This post is another courtesy of the lovely people of Cecil Sharp House in my role as a social sharer. Apparently, one of the reasons I was selected is because I am neither a journalist nor an expert on folk music but have inhabited my own little niche in cyberspace for a while and know one end of social media from another. They are interested in my reactions and those of the people that read my blog who might not have come across our folk music tradition before.
I make this point as a weak excuse for the fact that I actually hadn't heard of Will Pound or Dan Walsh and their special guests, Lee Sankey on harmonica and Cormac Byrne on bodhran until Saturday night but having been given the chance to experience new things by Cecil Sharp House I thought I would brave the damp autumn evening, go along and find out.
If I am completely honest, when I heard that Walsh and Pound were a harmonica and banjo duo I rather wondered if the music would be for me. My companion,Laura a veteran of the American folk scene also muttered darkly about the suffering of harmonicas in the jaws of Bob Dylan so we took our seats gingerly...
Despite the show taking place in one of the smaller rooms the crowd was somewhat thin when things got underway. The lighting (what there was of it) was somewhat idiosyncratic in that the musicians were entirely lit by a purple spotlight. I offer this by way of apologies to the musicians for the rather unearthly quality of the photographs but trust me, after a couple of hopeless blurs I threw caution to the wind, slapped the camera into manual and trawled my memory for the little I know about low light photography.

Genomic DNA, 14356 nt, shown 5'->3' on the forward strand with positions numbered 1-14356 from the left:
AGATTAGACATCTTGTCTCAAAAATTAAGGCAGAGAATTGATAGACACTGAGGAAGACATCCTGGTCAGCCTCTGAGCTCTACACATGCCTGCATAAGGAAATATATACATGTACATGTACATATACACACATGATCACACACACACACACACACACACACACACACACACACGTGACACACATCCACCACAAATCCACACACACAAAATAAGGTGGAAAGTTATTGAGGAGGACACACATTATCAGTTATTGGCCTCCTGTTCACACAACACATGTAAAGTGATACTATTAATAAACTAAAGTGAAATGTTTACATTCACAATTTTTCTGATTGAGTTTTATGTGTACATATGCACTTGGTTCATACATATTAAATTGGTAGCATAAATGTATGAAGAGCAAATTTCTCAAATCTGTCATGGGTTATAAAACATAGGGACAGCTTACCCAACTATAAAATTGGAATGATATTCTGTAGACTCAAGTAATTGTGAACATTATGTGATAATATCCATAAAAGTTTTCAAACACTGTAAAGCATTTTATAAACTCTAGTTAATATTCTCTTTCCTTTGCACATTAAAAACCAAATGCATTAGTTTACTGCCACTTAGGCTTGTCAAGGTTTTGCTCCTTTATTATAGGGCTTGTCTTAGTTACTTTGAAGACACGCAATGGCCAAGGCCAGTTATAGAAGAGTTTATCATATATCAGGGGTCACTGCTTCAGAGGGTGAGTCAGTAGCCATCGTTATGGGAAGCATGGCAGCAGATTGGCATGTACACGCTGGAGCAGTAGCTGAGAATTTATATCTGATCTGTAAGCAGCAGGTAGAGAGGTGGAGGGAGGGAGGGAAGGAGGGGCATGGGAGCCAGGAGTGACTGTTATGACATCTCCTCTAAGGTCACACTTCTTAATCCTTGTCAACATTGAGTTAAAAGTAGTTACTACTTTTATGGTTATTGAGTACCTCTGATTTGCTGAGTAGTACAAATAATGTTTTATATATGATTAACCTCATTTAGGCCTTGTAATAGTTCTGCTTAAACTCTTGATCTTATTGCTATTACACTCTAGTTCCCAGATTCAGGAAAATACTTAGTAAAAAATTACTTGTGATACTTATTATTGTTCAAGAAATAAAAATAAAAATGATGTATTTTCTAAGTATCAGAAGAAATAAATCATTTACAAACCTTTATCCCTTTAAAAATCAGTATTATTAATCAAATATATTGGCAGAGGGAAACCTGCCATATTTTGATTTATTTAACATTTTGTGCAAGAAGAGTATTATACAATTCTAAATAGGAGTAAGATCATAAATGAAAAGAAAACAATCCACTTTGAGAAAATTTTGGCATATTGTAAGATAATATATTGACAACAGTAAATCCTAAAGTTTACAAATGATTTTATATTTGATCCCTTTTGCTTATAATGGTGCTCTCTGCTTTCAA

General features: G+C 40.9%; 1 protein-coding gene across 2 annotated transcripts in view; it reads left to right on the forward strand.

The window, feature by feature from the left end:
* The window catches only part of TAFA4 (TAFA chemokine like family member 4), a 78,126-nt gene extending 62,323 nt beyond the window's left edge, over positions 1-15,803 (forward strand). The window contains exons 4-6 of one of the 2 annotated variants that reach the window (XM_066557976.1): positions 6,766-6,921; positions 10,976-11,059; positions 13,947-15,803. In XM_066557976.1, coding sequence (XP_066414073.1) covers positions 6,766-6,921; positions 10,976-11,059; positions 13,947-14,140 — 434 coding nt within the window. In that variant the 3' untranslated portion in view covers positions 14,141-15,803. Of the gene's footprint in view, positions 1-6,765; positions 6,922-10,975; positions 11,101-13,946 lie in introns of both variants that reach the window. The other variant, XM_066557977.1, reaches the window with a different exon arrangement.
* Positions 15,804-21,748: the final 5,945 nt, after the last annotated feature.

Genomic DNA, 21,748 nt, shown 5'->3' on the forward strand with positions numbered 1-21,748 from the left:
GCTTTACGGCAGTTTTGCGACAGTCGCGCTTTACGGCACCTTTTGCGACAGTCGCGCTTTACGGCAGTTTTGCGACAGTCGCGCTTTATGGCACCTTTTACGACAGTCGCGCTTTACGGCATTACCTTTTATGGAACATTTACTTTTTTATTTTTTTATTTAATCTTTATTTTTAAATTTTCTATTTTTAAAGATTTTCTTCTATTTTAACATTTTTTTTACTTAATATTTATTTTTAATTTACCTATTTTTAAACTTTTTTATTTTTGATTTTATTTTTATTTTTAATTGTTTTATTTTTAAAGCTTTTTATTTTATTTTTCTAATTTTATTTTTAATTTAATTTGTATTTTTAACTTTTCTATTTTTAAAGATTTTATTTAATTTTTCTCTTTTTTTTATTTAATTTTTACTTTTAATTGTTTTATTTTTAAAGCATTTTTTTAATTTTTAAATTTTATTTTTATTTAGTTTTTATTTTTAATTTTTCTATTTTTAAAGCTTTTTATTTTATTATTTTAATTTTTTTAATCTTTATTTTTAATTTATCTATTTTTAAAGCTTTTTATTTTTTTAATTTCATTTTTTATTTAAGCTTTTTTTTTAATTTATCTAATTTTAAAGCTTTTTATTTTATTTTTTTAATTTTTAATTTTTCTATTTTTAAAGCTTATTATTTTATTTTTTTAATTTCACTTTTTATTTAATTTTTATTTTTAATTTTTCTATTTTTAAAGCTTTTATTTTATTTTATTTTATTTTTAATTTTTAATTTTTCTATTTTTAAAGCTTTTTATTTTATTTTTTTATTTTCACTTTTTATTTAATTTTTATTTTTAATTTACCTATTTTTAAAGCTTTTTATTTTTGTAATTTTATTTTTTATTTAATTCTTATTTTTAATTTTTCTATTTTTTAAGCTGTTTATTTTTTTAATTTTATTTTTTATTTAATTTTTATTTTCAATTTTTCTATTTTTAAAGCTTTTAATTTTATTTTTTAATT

I considered manipulating the colour with photoshop but honestly, they really were this purple! My apologies to guests Lee Sankey and Cormac Byrne for my one rather blurred impression of Lee and my total failure with Cormac but trust me - he looked fine!
But enough of the jabbering. We have dealt with my anxieties about the instruments and photography - what about the music? I really don't know where to start with the music. The repertoire of traditional and modern songs and tunes with Irish, English, American, Middle Eastern influences, original songs inspired by train journeys, beer, road safety films and Jeremy Kyle just kept on spiralling away into places that I had no idea such instruments could go.
The apparently loosely put together set masterfully added layer upon layer of musical virtuosity until the room, now magically filled with spellbound listeners all leapt to their feet for the most spontaneous standing ovation I have ever seen.
I understand with some chagrin that this is the last time Walsh and Pound will play as a duo but I'm starting to get the hang of folk family trees and am sure that they and their wonderful friends will be popping up in all sorts of projects and incarnations.
I can certainly guarantee one thing.